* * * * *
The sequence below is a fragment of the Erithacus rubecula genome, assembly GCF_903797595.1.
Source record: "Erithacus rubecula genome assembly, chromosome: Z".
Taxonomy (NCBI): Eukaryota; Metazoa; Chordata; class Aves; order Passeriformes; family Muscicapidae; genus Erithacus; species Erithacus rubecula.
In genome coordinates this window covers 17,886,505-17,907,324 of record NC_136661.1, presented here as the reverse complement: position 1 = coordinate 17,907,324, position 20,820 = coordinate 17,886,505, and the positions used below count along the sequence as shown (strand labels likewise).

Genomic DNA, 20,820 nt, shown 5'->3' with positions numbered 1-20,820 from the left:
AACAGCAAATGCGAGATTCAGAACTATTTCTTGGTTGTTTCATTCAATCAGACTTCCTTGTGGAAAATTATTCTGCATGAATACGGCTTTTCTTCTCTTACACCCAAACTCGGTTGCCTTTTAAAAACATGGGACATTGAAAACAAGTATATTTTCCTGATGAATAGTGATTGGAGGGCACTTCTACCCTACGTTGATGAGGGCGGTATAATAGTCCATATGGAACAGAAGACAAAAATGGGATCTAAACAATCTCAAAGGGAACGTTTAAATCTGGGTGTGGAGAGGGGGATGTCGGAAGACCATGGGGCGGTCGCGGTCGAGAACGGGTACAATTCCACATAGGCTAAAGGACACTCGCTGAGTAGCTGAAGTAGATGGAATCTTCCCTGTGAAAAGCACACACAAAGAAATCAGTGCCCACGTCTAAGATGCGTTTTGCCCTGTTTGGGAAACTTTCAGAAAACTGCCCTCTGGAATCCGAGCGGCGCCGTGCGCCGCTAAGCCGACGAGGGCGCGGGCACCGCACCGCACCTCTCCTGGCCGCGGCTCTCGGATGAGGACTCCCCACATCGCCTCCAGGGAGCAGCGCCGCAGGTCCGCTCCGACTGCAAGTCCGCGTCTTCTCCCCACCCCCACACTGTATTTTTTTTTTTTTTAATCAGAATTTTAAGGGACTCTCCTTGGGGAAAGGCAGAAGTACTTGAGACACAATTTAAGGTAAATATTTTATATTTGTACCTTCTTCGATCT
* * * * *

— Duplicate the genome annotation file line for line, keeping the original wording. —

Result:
The sequence below is a fragment of the Erithacus rubecula genome, assembly GCF_903797595.1.
Source record: "Erithacus rubecula genome assembly, chromosome: Z".
Taxonomy (NCBI): Eukaryota; Metazoa; Chordata; class Aves; order Passeriformes; family Muscicapidae; genus Erithacus; species Erithacus rubecula.
In genome coordinates this window covers 17,886,505-17,907,324 of record NC_136661.1, presented here as the reverse complement: position 1 = coordinate 17,907,324, position 20,820 = coordinate 17,886,505, and the positions used below count along the sequence as shown (strand labels likewise).

Genomic DNA, 20,820 nt, shown 5'->3' with positions numbered 1-20,820 from the left:
AACAGCAAATGCGAGATTCAGAACTATTTCTTGGTTGTTTCATTCAATCAGACTTCCTTGTGGAAAATTATTCTGCATGAATACGGCTTTTCTTCTCTTACACCCAAACTCGGTTGCCTTTTAAAAACATGGGACATTGAAAACAAGTATATTTTCCTGATGAATAGTGATTGGAGGGCACTTCTACCCTACGTTGATGAGGGCGGTATAATAGTCCATATGGAACAGAAGACAAAAATGGGATCTAAACAATCTCAAAGGGAACGTTTAAATCTGGGTGTGGAGAGGGGGATGTCGGAAGACCATGGGGCGGTCGCGGTCGAGAACGGGTACAATTCCACATAGGCTAAAGGACACTCGCTGAGTAGCTGAAGTAGATGGAATCTTCCCTGTGAAAAGCACACACAAAGAAATCAGTGCCCACGTCTAAGATGCGTTTTGCCCTGTTTGGGAAACTTTCAGAAAACTGCCCTCTGGAATCCGAGCGGCGCCGTGCGCCGCTAAGCCGACGAGGGCGCGGGCACCGCACCGCACCTCTCCTGGCCGCGGCTCTCGGATGAGGACTCCCCACATCGCCTCCAGGGAGCAGCGCCGCAGGTCCGCTCCGACTGCAAGTCCGCGTCTTCTCCCCACCCCCACACTGTATTTTTTTTTTTTTTAATCAGAATTTTAAGGGACTCTCCTTGGGGAAAGGCAGAAGTACTTGAGACACAATTTAAGGTAAATATTTTATATTTGTACCTTCTTCGATCT